Sir John Suckling


A Supplement of an Imperfect Copy of Verses of Mr. William Shakespear’s, by the Author

One of her hands one of her cheeks lay under,
Cosening the pillow of a lawful kiss,
Which therefore swell’ d, and seem’ d to part asunder,
As angry to be robb’ d of such a bliss!
The one look’ d pale and for revenge did long,
While t’ other blush’ d, ’ cause it had done the wrong.

Song: Out upon it, I have lov’d

Out upon it, I have lov’ d
Three whole days together;
And am like to love three more,
If it prove fair weather.

Time shall moult away his wings,
Ere he shall discover
In the whole wide world again
Such a constant lover.

But the spite on’ t is, no praise
Is due at all to me;
Love with me had made no stays,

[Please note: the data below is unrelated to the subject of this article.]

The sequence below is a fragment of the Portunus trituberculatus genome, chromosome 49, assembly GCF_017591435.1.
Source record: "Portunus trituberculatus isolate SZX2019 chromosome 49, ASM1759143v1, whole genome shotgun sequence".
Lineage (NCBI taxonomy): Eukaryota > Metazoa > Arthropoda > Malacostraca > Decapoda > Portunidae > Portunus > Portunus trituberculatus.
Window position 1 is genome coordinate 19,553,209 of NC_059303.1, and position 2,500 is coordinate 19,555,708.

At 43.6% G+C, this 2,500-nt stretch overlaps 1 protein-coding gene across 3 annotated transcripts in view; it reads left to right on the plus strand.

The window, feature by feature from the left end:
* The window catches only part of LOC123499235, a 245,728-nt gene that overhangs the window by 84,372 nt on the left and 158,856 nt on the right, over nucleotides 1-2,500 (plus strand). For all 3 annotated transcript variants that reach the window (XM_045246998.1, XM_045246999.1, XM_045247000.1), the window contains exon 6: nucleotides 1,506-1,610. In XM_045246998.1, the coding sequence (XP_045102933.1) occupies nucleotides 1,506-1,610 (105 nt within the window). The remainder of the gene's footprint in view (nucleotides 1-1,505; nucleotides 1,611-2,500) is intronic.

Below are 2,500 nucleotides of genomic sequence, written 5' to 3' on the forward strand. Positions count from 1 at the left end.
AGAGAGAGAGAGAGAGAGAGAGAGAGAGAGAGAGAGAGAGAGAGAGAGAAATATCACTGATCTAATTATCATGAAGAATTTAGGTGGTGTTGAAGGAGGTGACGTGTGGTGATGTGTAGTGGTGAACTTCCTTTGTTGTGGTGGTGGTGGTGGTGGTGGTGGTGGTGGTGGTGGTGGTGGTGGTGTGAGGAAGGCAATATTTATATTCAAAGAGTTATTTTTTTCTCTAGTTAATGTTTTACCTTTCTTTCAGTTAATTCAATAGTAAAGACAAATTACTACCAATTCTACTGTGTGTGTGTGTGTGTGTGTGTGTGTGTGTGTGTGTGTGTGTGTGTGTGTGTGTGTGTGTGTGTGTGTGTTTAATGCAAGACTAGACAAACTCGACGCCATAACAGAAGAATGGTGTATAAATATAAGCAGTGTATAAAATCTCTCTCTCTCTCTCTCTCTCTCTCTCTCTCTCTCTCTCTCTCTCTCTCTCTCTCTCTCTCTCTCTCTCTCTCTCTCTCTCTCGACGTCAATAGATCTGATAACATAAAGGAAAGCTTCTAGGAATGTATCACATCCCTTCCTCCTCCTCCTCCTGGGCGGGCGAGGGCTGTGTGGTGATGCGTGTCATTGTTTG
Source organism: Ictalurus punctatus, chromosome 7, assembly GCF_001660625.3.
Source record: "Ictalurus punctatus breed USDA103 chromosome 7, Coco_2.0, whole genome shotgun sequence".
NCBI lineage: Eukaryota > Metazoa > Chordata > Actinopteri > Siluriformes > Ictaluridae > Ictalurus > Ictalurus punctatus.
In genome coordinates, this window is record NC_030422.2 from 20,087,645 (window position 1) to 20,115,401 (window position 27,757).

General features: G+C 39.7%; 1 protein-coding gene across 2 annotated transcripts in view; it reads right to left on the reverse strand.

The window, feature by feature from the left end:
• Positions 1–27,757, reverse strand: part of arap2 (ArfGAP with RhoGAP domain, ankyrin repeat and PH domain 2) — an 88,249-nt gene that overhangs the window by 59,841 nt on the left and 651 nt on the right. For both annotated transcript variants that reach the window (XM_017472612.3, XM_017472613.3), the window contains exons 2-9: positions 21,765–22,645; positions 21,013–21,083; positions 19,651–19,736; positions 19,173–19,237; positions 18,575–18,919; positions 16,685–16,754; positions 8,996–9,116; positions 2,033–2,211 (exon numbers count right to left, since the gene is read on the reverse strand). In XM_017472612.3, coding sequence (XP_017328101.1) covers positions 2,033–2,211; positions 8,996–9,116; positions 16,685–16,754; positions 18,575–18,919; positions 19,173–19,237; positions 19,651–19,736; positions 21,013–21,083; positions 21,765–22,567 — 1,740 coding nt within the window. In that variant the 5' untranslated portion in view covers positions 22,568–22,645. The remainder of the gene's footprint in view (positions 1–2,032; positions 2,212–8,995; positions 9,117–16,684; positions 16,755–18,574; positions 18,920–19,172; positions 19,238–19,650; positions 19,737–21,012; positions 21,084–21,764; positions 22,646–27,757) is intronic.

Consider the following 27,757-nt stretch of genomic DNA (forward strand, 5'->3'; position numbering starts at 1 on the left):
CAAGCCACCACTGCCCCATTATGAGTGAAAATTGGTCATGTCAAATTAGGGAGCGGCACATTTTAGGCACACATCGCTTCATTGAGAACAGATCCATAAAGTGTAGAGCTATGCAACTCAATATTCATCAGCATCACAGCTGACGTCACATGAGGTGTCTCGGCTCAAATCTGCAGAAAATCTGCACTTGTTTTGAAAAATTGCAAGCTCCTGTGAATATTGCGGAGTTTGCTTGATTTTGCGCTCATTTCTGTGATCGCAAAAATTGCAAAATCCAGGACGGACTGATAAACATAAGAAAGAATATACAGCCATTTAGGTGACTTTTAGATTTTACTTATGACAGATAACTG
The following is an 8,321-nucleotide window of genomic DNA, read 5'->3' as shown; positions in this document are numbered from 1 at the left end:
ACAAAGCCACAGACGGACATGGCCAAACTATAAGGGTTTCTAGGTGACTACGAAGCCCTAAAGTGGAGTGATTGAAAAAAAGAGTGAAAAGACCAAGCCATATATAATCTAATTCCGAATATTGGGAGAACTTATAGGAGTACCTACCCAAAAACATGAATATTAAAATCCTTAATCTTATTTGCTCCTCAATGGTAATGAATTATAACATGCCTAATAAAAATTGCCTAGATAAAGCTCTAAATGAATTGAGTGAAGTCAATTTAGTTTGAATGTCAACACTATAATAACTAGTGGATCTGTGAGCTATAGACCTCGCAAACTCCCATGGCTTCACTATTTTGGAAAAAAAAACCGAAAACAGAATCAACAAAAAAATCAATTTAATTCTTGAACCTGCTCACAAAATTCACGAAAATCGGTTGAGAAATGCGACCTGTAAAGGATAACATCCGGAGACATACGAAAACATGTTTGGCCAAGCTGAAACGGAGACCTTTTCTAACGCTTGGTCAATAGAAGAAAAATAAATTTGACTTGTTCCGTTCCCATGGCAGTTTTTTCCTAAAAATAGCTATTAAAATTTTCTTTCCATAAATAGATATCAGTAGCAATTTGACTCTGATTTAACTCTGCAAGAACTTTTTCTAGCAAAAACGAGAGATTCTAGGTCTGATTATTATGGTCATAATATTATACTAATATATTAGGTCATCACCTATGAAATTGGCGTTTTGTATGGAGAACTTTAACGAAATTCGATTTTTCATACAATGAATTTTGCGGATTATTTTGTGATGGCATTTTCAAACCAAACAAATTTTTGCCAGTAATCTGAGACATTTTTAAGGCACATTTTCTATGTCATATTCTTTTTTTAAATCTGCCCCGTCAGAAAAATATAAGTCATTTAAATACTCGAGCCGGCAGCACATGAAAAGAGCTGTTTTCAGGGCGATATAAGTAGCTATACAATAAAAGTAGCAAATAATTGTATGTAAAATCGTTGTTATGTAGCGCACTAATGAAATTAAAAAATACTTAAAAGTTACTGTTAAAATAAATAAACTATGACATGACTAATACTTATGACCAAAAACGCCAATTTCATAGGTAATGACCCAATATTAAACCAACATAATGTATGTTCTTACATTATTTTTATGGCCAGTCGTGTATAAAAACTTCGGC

Had it any been but she.

Song: Why so pale and wan fond lover?

Why so pale and wan fond lover?
Prithee why so pale?
Will, when looking well can’ t move her,
Looking ill prevail?
Prithee why so pale?

Why so dull and mute young sinner?
Prithee why so mute?
Will, when speaking well can’ t win her,
Saying nothing do’ t?
Prithee why so mute?

Upon My Lady Carlisle’s Walking in Hampton Court Garden


T. C. J. S.


Didst thou not find the place inspired,
And flowers, as if they had desired
No other sun, start from their beds,
And for a sight steal out their heads?
Heardst thou not music when she talked?
And didst not find that as she walked
She threw rare perfumes all about,
Such as bean-blossoms newly out,
Or chafèd spices give? —

J. S.